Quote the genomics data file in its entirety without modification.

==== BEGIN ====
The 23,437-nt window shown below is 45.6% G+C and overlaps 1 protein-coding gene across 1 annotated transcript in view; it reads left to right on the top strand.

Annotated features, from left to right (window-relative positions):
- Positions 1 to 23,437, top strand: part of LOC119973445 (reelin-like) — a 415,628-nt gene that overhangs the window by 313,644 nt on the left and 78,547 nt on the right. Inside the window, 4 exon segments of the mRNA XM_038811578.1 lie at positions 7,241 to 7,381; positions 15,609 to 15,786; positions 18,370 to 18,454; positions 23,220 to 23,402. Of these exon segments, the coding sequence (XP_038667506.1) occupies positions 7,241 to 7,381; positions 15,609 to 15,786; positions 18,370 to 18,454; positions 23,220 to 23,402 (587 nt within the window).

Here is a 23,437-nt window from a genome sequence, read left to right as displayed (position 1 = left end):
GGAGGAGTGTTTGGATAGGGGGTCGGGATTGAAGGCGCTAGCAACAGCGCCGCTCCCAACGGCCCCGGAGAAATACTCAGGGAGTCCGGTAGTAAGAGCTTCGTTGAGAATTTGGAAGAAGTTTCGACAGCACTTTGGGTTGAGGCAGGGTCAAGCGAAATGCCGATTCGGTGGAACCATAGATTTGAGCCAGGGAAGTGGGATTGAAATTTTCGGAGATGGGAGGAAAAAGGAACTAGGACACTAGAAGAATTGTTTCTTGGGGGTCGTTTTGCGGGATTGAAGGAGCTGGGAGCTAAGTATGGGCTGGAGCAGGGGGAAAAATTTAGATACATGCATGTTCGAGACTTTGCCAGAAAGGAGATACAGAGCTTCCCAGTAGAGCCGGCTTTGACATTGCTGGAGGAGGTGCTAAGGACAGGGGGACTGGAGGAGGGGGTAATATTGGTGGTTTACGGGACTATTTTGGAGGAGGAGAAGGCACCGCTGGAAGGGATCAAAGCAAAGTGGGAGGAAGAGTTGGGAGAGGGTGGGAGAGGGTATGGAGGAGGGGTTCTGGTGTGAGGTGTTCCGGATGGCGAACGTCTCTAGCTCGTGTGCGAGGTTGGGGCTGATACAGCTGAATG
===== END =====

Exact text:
The 23,437-nt window shown below is 45.6% G+C and overlaps 1 protein-coding gene across 1 annotated transcript in view; it reads left to right on the top strand.

Annotated features, from left to right (window-relative positions):
- Positions 1 to 23,437, top strand: part of LOC119973445 (reelin-like) — a 415,628-nt gene that overhangs the window by 313,644 nt on the left and 78,547 nt on the right. Inside the window, 4 exon segments of the mRNA XM_038811578.1 lie at positions 7,241 to 7,381; positions 15,609 to 15,786; positions 18,370 to 18,454; positions 23,220 to 23,402. Of these exon segments, the coding sequence (XP_038667506.1) occupies positions 7,241 to 7,381; positions 15,609 to 15,786; positions 18,370 to 18,454; positions 23,220 to 23,402 (587 nt within the window).

Here is a 23,437-nt window from a genome sequence, read left to right as displayed (position 1 = left end):
GGAGGAGTGTTTGGATAGGGGGTCGGGATTGAAGGCGCTAGCAACAGCGCCGCTCCCAACGGCCCCGGAGAAATACTCAGGGAGTCCGGTAGTAAGAGCTTCGTTGAGAATTTGGAAGAAGTTTCGACAGCACTTTGGGTTGAGGCAGGGTCAAGCGAAATGCCGATTCGGTGGAACCATAGATTTGAGCCAGGGAAGTGGGATTGAAATTTTCGGAGATGGGAGGAAAAAGGAACTAGGACACTAGAAGAATTGTTTCTTGGGGGTCGTTTTGCGGGATTGAAGGAGCTGGGAGCTAAGTATGGGCTGGAGCAGGGGGAAAAATTTAGATACATGCATGTTCGAGACTTTGCCAGAAAGGAGATACAGAGCTTCCCAGTAGAGCCGGCTTTGACATTGCTGGAGGAGGTGCTAAGGACAGGGGGACTGGAGGAGGGGGTAATATTGGTGGTTTACGGGACTATTTTGGAGGAGGAGAAGGCACCGCTGGAAGGGATCAAAGCAAAGTGGGAGGAAGAGTTGGGAGAGGGTGGGAGAGGGTATGGAGGAGGGGTTCTGGTGTGAGGTGTTCCGGATGGCGAACGTCTCTAGCTCGTGTGCGAGGTTGGGGCTGATACAGCTGAATG